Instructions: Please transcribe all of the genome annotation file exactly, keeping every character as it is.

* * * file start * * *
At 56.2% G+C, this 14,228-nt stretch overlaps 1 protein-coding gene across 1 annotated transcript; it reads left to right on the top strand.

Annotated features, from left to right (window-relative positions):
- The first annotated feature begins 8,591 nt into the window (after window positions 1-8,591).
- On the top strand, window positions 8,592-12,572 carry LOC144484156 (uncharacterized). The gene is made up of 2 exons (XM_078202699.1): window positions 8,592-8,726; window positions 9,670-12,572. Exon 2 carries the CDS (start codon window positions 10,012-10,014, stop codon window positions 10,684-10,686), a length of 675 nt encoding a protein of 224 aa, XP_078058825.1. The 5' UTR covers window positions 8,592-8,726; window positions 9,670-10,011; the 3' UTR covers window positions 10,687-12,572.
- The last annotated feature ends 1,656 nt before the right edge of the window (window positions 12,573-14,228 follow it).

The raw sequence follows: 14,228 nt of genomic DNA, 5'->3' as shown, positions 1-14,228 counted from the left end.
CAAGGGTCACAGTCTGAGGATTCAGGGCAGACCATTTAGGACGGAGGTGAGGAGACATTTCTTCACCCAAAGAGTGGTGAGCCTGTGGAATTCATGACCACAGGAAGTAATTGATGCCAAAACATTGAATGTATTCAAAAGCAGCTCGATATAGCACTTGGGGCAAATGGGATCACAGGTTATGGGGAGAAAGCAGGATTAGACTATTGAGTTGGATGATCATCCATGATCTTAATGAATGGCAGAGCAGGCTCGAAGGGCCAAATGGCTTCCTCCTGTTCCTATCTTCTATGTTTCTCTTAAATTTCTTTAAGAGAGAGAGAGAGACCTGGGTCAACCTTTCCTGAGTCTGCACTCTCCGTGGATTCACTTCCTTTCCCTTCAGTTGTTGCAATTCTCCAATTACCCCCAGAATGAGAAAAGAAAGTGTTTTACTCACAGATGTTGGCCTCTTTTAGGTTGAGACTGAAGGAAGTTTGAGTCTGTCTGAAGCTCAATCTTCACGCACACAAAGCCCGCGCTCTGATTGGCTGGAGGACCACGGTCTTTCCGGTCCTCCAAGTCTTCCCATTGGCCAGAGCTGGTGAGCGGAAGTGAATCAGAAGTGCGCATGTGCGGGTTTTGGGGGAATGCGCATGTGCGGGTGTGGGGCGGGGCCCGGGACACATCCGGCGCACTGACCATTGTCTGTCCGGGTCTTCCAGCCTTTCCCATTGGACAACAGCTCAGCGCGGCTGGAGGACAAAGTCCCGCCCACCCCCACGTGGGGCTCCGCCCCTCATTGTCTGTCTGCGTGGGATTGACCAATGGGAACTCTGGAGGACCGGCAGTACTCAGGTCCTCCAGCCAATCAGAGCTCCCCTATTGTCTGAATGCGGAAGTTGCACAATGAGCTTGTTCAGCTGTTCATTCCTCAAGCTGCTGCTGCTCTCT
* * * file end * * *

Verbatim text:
At 56.2% G+C, this 14,228-nt stretch overlaps 1 protein-coding gene across 1 annotated transcript; it reads left to right on the top strand.

Annotated features, from left to right (window-relative positions):
- The first annotated feature begins 8,591 nt into the window (after window positions 1-8,591).
- On the top strand, window positions 8,592-12,572 carry LOC144484156 (uncharacterized). The gene is made up of 2 exons (XM_078202699.1): window positions 8,592-8,726; window positions 9,670-12,572. Exon 2 carries the CDS (start codon window positions 10,012-10,014, stop codon window positions 10,684-10,686), a length of 675 nt encoding a protein of 224 aa, XP_078058825.1. The 5' UTR covers window positions 8,592-8,726; window positions 9,670-10,011; the 3' UTR covers window positions 10,687-12,572.
- The last annotated feature ends 1,656 nt before the right edge of the window (window positions 12,573-14,228 follow it).

The raw sequence follows: 14,228 nt of genomic DNA, 5'->3' as shown, positions 1-14,228 counted from the left end.
CAAGGGTCACAGTCTGAGGATTCAGGGCAGACCATTTAGGACGGAGGTGAGGAGACATTTCTTCACCCAAAGAGTGGTGAGCCTGTGGAATTCATGACCACAGGAAGTAATTGATGCCAAAACATTGAATGTATTCAAAAGCAGCTCGATATAGCACTTGGGGCAAATGGGATCACAGGTTATGGGGAGAAAGCAGGATTAGACTATTGAGTTGGATGATCATCCATGATCTTAATGAATGGCAGAGCAGGCTCGAAGGGCCAAATGGCTTCCTCCTGTTCCTATCTTCTATGTTTCTCTTAAATTTCTTTAAGAGAGAGAGAGAGACCTGGGTCAACCTTTCCTGAGTCTGCACTCTCCGTGGATTCACTTCCTTTCCCTTCAGTTGTTGCAATTCTCCAATTACCCCCAGAATGAGAAAAGAAAGTGTTTTACTCACAGATGTTGGCCTCTTTTAGGTTGAGACTGAAGGAAGTTTGAGTCTGTCTGAAGCTCAATCTTCACGCACACAAAGCCCGCGCTCTGATTGGCTGGAGGACCACGGTCTTTCCGGTCCTCCAAGTCTTCCCATTGGCCAGAGCTGGTGAGCGGAAGTGAATCAGAAGTGCGCATGTGCGGGTTTTGGGGGAATGCGCATGTGCGGGTGTGGGGCGGGGCCCGGGACACATCCGGCGCACTGACCATTGTCTGTCCGGGTCTTCCAGCCTTTCCCATTGGACAACAGCTCAGCGCGGCTGGAGGACAAAGTCCCGCCCACCCCCACGTGGGGCTCCGCCCCTCATTGTCTGTCTGCGTGGGATTGACCAATGGGAACTCTGGAGGACCGGCAGTACTCAGGTCCTCCAGCCAATCAGAGCTCCCCTATTGTCTGAATGCGGAAGTTGCACAATGAGCTTGTTCAGCTGTTCATTCCTCAAGCTGCTGCTGCTCTCT